You are here
Four decades of industry leadership that included steering The Kroger Co. to new heights as the country’s largest traditional grocer came into perspective this week as David Dillon retires as chairman of the board at the Cincinnati-based retail giant.
“For Dave, Customer 1st – which truly put our customers at the center of how Kroger runs its business – was more than a successful business strategy,” said Rodney McMullen, who succeeded Dillon as Kroger’s CEO a year ago. “It was a philosophy that he believed and lived through his actions every day, and as a result he inspired thousands of our associates during his many years of service to Kroger and Dillons Companies. He understood that Kroger’s greatest asset is the trust that our customers, associates and shareholders have in our company. We are all the beneficiaries of Dave’s extraordinary leadership.”
Kroger’s board of directors elected McMullen, a director since 2003, as its new chairman, effective Jan. 1. Dillon’s retirement kicks in on Dec. 31, after 38 years of service with the grocery industry that began with the Kansas-based Dillons Cos., which merged into Kroger in 1983.
Growth Under Dillon
Kroger’s chairman since 2004, Dillon served as CEO from 2003 to 2013 after holding a variety of executive positions at Kroger and Dillons. During his tenure as CEO, Kroger grew revenue by $45 billion, created 53,000 new jobs, reduced costs for eight consecutive years and returned $9.2 billion to shareholders through share repurchases and dividends, which were reinstated in 2006. Also during this time, Kroger was honored twice by Progressive Grocer as its Retailer of the Year, in 2009 and 2013.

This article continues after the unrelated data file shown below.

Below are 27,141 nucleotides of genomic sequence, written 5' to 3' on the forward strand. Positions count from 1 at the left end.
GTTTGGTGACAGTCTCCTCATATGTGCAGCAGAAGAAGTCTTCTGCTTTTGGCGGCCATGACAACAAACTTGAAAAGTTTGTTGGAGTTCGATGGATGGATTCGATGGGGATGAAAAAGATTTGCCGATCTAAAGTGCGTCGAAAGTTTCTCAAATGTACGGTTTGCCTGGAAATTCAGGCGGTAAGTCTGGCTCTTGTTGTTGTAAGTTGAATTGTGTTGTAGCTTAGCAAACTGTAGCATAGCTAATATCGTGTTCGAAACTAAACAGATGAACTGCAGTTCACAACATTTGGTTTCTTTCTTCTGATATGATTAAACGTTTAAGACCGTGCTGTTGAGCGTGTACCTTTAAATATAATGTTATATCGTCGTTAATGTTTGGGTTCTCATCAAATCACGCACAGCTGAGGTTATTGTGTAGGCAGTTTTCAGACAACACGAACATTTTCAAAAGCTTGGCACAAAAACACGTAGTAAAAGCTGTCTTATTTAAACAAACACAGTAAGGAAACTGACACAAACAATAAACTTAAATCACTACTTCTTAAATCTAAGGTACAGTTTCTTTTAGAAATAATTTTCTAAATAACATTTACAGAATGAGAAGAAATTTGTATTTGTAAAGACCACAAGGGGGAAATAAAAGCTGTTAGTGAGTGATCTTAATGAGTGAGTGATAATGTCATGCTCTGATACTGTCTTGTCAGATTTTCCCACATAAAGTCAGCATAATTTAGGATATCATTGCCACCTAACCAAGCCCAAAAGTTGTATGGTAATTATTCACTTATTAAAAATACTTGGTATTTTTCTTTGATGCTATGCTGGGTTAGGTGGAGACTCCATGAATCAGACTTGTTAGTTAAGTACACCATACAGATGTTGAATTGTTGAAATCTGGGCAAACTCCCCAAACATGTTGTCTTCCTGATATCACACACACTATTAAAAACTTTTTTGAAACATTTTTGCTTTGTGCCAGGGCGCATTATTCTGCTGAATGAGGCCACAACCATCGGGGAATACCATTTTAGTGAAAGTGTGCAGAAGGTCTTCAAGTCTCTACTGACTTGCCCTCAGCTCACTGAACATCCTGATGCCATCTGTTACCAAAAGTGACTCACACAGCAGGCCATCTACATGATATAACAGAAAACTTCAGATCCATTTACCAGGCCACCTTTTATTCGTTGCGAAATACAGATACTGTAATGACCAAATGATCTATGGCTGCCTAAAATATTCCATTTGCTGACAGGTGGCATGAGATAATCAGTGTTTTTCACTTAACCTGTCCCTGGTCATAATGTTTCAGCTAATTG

As part of the Customer 1st Strategy, Dillon and McMullen, then serving as vice chairman, executed a long-term price investment strategy that has enabled Kroger to deliver sustainable business growth and shareholder returns, while also saving customers nearly $3 billion annually through lower prices. This laid the foundation for Kroger’s growth plan, announced in October 2012, which expands the Customer 1st Strategy by accelerating growth in Kroger’s core business and improving the company’s connection with all customers; expanding Kroger's presence in new and existing markets; and innovating to create unique competitive positioning for today and the future.
Also under Dillon’s leadership, the company has reduced energy consumption in stores by 35 percent since 2000 and reduced its carbon footprint by 4.4 percent since 2006. More than half of the company's 37 manufacturing facilities are zero waste. Kroger’s efforts to feed families struggling with hunger have grown to total contributions of 250 million meals – 4 million meals per week – in 2013.
Aufreiter Elected to Kroger Board
Also this week at Kroger, Nora Aufreiter was elected to the company’s board of directors.
Aufreiter is director emeritus of global management consulting firm McKinsey & Co., where she spent 27 years in roles of increasing responsibility including leading the firm’s North American Retail Practice, North American Branding service line, McKinsey’s Toronto office, and the firm’s Consumer Digital and Omnichannel service line, until her retirement last June.
“We are delighted to welcome Nora to Kroger,” Dillon said at his final meeting as Kroger’s chairman. “With her broad business experience and consumer and digital expertise, Nora will be a great addition to Kroger’s board.”
Aufreiter will serve until Kroger’s annual meeting in June, when she will stand for election by shareholders.
Kroger operates 2,631 supermarkets and multidepartment stores in 34 states and the District of Columbia under two dozen local banner names including Kroger, City Market, Dillons, Food 4 Less, Fred Meyer, Fry’s, Harris Teeter, Jay C, King Soopers, QFC, Ralphs and Smith’s.